TYPO3 vs. Joomla!
Joomla! like TYPO3, is one of the most popular Web Content Management systems on the market. It emerged as a further development of the Open Source project Mambo.
Since the Joomla! programming code has been entirely object oriented since version 1.5 and component follow the Model-View-Controller (MVC) design principle, anyone can write any number of their own extensions simply by using the Joomla! framework and appropriate API. This means that, in principle, Enterprise functionality such as SAP connections or similar extensions can be implemented at a later date.
As with TYPO3, Joomla! is based on PHP and MySQL. The basic requirements for successful running on a web server are PHP 5.2 for Joomla! from Version 1.6 or MySQL from 5.0.4. Joomla! 1.7.0 is currently the latest version.
Installing the system is very easy and can be done within minutes without any particular effort, meaning that small to medium-sized firms without their own IT department can create an up-and-running Web CMS for themselves. In addition, there are many specialized forums and websites covering all possible aspects of Joomla!, so that users can quickly access the information they need to get them started. Further to this, a number of clearly-written and well-presented manuals and tutorials are available that cover all the important bases.
In the past, hacker attacks on Joomla! sites were quite frequent, due to the popularity of this CMS. On account of a security loophole in the Joomla! core, owing to an insufficient program writing entry check, many of the older websites were exposed to attack. It is only since the version 1.5.6 that this loophole is now closed. In the past, Joomla! frequently had to endure a rather negative press on account of such sub-standard security.
Just like TYPO3, Joomla! can boast a vast array of possible extension functions thanks to its big support community. On numbers alone, the two are almost neck and neck. However, Joomla! differentiates between plug-ins, components and modules and, which is similar to TYPO3, where they can be used: whether in the backend or frontend or when implementing certain specific additional functions, such as when integrating an RSS feed. Some of these components, modules and plug-ins are so interconnected that they cannot function alone, but must be installed as a packet in order to achieve the desired functional range.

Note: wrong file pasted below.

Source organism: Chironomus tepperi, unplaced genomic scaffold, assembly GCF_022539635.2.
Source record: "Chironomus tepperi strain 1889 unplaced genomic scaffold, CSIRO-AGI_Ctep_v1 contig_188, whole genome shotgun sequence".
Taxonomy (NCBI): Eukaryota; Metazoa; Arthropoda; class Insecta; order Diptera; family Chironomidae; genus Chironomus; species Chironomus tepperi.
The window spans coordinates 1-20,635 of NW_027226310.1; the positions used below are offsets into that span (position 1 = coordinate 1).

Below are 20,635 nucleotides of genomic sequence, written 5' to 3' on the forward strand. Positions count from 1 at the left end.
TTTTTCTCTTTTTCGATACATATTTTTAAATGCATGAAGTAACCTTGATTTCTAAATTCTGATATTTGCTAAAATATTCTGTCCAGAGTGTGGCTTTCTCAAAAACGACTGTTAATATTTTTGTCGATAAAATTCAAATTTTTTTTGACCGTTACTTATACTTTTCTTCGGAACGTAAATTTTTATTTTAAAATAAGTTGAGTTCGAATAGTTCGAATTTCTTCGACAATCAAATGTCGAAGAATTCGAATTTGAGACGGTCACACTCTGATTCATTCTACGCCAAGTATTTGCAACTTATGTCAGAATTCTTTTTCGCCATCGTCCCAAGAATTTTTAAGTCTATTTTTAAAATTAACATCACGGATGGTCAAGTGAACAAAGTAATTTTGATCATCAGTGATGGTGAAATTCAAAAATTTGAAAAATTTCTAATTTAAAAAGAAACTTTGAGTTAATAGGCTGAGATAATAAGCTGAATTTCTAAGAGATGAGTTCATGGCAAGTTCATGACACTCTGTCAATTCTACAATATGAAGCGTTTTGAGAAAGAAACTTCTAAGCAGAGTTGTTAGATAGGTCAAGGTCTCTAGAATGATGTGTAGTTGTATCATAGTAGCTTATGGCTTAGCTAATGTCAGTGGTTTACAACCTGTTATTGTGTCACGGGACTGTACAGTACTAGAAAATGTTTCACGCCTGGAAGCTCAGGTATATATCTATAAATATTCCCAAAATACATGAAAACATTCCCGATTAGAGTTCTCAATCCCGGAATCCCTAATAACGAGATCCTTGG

Not Multi-Domain capable
Generally speaking, Joomla! is not really Multi-Domain capable. This means that it is not possible to install several different websites and domains under one roof. As a result, every site requires its own separate Joomla! installation. Although there is an extension which allows the common running and maintenance of several sites as editable sub-sites to a main one, yet the related problem of multiple installations and domain handling remains unresolved. In this point TYPO3, with its cleverly designed Multi-Domain capacities, has a clear advantage.
Rudimentary access rights management
A further weakness of Joomla! is its rather rudimentary authentication and access rights management. Fortunately an external extension designed by an Australian developer provides a suitable solution here, so that the CMS can attain the degree of functional access security one takes for granted as standard in TYPO3.
- Conclusion: TYPO3 vs. Joomla
If your aim is to quickly and easily set up a website for a small to medium-sized company, an association or a private individual, Joomla! is certainly a good choice. If, however, you are implementing an Enterprise Web Content Management system and your brief includes unlimited scalability with Multi-Language fallbacks, taking place on several different domains, but managed under a common roof; or if you need complex translation workflows with external agencies, all dealt with through the CMS, then TYPO3 should be your first choice, because many of these business-critical features are already in the standard Basis Pack and only have to be activated, while Joomla! has to be fired up with a cumbersome set of extensions to get the same functionality and even then requires additional adaptation.
The clear recommendation at this point would thus be:
- Small website without rights management for private individual: Joomla!
- Websites for Enterprises or private individuals with rights management: TYPO3
- Additional links and information: